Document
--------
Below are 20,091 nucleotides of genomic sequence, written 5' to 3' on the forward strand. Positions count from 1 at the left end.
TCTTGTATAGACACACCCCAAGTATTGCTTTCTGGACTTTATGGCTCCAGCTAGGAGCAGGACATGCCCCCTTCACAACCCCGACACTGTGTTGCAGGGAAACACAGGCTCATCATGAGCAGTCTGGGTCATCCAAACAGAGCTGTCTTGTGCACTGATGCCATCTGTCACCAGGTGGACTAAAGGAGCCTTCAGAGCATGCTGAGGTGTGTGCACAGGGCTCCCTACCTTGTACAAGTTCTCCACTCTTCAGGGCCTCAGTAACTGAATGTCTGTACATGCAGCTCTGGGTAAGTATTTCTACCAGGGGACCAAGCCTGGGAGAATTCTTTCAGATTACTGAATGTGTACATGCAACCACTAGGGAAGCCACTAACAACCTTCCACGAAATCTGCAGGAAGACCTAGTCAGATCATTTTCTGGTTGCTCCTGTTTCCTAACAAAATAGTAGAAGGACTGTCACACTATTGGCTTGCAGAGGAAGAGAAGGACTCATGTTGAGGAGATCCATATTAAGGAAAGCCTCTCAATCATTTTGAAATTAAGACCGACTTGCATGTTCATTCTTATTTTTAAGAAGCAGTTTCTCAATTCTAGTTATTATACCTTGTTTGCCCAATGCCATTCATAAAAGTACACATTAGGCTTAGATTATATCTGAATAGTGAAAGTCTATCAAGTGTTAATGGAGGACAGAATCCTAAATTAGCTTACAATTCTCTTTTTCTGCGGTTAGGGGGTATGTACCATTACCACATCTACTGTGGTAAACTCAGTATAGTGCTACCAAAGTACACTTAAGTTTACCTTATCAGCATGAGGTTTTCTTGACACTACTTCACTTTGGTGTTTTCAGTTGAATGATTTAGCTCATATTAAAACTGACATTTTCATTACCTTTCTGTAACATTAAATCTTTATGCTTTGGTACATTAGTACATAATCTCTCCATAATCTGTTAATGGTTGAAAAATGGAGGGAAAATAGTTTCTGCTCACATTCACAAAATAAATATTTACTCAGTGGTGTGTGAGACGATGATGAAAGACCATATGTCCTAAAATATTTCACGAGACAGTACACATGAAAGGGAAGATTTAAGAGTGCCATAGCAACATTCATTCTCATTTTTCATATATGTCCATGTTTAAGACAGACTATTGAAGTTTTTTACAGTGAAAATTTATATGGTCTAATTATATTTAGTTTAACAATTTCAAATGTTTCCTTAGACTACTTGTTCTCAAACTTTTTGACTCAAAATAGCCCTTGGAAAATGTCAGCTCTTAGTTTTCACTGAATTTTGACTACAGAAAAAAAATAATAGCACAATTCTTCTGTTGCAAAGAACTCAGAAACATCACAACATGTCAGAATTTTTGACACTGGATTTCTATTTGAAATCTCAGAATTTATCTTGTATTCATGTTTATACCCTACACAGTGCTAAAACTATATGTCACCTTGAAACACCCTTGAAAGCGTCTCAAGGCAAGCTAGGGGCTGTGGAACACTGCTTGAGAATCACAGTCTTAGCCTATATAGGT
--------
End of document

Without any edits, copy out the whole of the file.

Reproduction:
Below are 20,091 nucleotides of genomic sequence, written 5' to 3' on the forward strand. Positions count from 1 at the left end.
TCTTGTATAGACACACCCCAAGTATTGCTTTCTGGACTTTATGGCTCCAGCTAGGAGCAGGACATGCCCCCTTCACAACCCCGACACTGTGTTGCAGGGAAACACAGGCTCATCATGAGCAGTCTGGGTCATCCAAACAGAGCTGTCTTGTGCACTGATGCCATCTGTCACCAGGTGGACTAAAGGAGCCTTCAGAGCATGCTGAGGTGTGTGCACAGGGCTCCCTACCTTGTACAAGTTCTCCACTCTTCAGGGCCTCAGTAACTGAATGTCTGTACATGCAGCTCTGGGTAAGTATTTCTACCAGGGGACCAAGCCTGGGAGAATTCTTTCAGATTACTGAATGTGTACATGCAACCACTAGGGAAGCCACTAACAACCTTCCACGAAATCTGCAGGAAGACCTAGTCAGATCATTTTCTGGTTGCTCCTGTTTCCTAACAAAATAGTAGAAGGACTGTCACACTATTGGCTTGCAGAGGAAGAGAAGGACTCATGTTGAGGAGATCCATATTAAGGAAAGCCTCTCAATCATTTTGAAATTAAGACCGACTTGCATGTTCATTCTTATTTTTAAGAAGCAGTTTCTCAATTCTAGTTATTATACCTTGTTTGCCCAATGCCATTCATAAAAGTACACATTAGGCTTAGATTATATCTGAATAGTGAAAGTCTATCAAGTGTTAATGGAGGACAGAATCCTAAATTAGCTTACAATTCTCTTTTTCTGCGGTTAGGGGGTATGTACCATTACCACATCTACTGTGGTAAACTCAGTATAGTGCTACCAAAGTACACTTAAGTTTACCTTATCAGCATGAGGTTTTCTTGACACTACTTCACTTTGGTGTTTTCAGTTGAATGATTTAGCTCATATTAAAACTGACATTTTCATTACCTTTCTGTAACATTAAATCTTTATGCTTTGGTACATTAGTACATAATCTCTCCATAATCTGTTAATGGTTGAAAAATGGAGGGAAAATAGTTTCTGCTCACATTCACAAAATAAATATTTACTCAGTGGTGTGTGAGACGATGATGAAAGACCATATGTCCTAAAATATTTCACGAGACAGTACACATGAAAGGGAAGATTTAAGAGTGCCATAGCAACATTCATTCTCATTTTTCATATATGTCCATGTTTAAGACAGACTATTGAAGTTTTTTACAGTGAAAATTTATATGGTCTAATTATATTTAGTTTAACAATTTCAAATGTTTCCTTAGACTACTTGTTCTCAAACTTTTTGACTCAAAATAGCCCTTGGAAAATGTCAGCTCTTAGTTTTCACTGAATTTTGACTACAGAAAAAAAATAATAGCACAATTCTTCTGTTGCAAAGAACTCAGAAACATCACAACATGTCAGAATTTTTGACACTGGATTTCTATTTGAAATCTCAGAATTTATCTTGTATTCATGTTTATACCCTACACAGTGCTAAAACTATATGTCACCTTGAAACACCCTTGAAAGCGTCTCAAGGCAAGCTAGGGGCTGTGGAACACTGCTTGAGAATCACAGTCTTAGCCTATATAGGT